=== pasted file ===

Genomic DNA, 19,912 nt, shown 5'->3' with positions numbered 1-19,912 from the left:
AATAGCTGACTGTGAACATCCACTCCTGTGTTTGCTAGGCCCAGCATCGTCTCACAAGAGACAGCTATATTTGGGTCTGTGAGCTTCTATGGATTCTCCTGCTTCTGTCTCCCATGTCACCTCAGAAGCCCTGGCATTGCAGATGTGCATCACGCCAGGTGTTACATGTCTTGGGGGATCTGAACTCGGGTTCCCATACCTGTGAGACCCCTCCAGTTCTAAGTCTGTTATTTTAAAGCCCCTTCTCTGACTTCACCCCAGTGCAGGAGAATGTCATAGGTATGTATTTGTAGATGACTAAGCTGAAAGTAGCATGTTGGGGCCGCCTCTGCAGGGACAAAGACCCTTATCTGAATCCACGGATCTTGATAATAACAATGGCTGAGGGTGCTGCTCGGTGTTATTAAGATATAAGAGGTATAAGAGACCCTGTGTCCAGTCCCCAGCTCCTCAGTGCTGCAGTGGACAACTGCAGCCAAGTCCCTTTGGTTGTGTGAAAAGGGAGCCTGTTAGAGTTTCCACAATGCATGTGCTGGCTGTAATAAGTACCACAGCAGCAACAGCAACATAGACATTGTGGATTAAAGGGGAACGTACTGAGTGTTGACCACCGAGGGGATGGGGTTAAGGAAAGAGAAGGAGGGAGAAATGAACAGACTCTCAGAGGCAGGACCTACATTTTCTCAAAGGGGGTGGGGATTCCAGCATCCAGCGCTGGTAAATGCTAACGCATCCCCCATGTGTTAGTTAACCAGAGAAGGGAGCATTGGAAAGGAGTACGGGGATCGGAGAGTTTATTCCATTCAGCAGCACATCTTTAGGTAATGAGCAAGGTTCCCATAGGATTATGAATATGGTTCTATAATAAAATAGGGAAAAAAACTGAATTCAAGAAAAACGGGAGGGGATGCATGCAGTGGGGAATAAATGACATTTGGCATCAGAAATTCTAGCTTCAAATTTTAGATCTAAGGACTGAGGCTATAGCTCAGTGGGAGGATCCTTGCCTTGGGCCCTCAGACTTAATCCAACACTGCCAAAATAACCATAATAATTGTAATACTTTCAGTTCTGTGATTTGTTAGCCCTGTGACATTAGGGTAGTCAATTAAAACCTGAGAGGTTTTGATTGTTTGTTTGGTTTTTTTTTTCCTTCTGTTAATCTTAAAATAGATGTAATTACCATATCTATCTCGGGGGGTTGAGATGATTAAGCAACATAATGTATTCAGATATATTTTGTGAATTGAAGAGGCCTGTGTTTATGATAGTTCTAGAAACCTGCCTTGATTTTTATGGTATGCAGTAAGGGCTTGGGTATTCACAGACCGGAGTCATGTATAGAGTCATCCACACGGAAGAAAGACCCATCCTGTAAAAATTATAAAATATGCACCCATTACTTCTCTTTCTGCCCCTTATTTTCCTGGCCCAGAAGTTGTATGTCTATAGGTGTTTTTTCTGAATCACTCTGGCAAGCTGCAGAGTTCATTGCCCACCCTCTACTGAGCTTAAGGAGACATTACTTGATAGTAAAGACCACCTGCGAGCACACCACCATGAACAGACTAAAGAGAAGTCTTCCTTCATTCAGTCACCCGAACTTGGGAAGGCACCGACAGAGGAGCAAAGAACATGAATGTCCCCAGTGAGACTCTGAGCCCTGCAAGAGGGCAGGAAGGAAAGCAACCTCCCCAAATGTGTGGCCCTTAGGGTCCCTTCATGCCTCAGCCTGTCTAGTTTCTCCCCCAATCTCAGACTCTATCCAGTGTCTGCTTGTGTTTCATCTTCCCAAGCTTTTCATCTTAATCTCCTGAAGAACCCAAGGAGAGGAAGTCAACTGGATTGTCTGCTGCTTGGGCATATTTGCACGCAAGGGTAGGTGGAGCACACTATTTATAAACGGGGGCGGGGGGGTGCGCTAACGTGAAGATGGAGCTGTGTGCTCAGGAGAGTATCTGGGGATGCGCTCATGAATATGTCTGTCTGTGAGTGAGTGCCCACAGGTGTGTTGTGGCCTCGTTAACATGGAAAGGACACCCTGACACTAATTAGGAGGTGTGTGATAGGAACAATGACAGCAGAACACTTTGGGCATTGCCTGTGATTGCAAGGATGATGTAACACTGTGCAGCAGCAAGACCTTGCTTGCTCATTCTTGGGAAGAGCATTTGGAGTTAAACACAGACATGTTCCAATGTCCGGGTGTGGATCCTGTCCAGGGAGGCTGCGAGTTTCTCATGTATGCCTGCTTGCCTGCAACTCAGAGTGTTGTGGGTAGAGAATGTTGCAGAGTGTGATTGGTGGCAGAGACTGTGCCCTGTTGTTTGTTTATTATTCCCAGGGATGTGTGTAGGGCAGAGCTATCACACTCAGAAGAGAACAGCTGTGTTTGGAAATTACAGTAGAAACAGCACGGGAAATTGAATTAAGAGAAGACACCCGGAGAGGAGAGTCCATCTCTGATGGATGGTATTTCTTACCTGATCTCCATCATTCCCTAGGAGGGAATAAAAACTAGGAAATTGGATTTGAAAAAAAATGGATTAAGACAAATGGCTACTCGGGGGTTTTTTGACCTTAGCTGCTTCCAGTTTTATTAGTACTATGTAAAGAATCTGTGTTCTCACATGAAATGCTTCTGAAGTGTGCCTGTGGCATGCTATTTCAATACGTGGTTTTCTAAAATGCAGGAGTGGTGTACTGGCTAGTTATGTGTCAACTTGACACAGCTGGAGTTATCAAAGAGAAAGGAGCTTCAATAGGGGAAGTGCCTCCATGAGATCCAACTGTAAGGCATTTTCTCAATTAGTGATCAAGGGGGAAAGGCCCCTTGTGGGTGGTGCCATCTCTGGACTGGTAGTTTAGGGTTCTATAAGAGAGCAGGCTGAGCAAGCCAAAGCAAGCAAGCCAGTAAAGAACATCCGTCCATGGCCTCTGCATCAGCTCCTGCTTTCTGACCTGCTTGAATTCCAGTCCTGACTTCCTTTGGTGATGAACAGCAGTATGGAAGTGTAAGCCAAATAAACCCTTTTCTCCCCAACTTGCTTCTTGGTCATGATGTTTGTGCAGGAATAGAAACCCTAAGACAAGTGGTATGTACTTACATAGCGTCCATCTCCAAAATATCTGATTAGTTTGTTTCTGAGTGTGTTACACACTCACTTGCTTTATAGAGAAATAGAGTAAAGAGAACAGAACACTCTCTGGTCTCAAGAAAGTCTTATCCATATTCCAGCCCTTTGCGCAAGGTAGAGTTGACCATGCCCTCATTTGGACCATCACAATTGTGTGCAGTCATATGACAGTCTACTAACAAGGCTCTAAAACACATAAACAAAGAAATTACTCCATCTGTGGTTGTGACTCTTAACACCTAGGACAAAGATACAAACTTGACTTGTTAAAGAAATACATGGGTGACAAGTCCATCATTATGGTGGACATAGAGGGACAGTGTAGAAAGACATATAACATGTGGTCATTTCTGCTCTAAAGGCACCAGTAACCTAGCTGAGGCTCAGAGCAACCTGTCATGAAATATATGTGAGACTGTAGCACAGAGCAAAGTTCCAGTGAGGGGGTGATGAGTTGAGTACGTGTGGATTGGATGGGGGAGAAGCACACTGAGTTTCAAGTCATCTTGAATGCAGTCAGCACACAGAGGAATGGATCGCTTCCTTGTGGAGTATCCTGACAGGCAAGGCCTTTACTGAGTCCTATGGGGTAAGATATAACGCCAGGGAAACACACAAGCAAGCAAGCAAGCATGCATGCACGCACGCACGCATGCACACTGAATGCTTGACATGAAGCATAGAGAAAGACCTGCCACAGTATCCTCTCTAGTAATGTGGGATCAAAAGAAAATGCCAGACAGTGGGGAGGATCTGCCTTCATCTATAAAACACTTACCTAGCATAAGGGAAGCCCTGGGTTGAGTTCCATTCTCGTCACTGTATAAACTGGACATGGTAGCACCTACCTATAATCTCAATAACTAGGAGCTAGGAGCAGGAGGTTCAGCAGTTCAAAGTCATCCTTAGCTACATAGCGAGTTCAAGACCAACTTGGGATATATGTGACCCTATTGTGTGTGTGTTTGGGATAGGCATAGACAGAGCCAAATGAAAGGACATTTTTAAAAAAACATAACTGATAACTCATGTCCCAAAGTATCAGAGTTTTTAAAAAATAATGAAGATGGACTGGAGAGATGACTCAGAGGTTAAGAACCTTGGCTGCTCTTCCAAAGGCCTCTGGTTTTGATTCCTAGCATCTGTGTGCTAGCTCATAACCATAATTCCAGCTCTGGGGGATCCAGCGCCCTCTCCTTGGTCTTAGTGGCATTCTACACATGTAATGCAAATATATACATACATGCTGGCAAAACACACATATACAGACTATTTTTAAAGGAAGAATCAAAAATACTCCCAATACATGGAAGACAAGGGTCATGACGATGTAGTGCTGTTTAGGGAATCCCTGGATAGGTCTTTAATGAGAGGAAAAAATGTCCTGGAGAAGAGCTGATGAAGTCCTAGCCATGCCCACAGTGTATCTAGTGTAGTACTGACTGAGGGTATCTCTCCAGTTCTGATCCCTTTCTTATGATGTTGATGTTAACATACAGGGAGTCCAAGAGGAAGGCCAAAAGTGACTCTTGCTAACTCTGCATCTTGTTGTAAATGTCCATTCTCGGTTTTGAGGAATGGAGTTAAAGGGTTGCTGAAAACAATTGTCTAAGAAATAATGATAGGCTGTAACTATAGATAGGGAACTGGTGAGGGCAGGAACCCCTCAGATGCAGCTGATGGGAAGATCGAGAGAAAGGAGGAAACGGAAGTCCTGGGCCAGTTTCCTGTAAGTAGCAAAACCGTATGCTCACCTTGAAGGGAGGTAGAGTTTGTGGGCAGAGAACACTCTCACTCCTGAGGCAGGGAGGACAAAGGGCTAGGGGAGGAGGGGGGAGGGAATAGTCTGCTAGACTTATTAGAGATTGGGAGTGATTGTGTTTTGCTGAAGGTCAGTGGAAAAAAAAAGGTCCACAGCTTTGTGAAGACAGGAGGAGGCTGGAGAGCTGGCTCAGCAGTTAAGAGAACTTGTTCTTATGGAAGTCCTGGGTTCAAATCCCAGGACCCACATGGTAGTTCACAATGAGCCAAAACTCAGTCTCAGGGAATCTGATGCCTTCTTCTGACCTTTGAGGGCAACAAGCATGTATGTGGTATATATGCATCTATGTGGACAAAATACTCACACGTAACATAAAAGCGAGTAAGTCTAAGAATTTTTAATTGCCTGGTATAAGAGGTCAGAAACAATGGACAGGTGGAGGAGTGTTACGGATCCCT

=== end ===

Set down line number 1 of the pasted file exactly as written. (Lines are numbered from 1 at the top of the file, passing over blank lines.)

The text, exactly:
Genomic DNA, 19,912 nt, shown 5'->3' with positions numbered 1-19,912 from the left: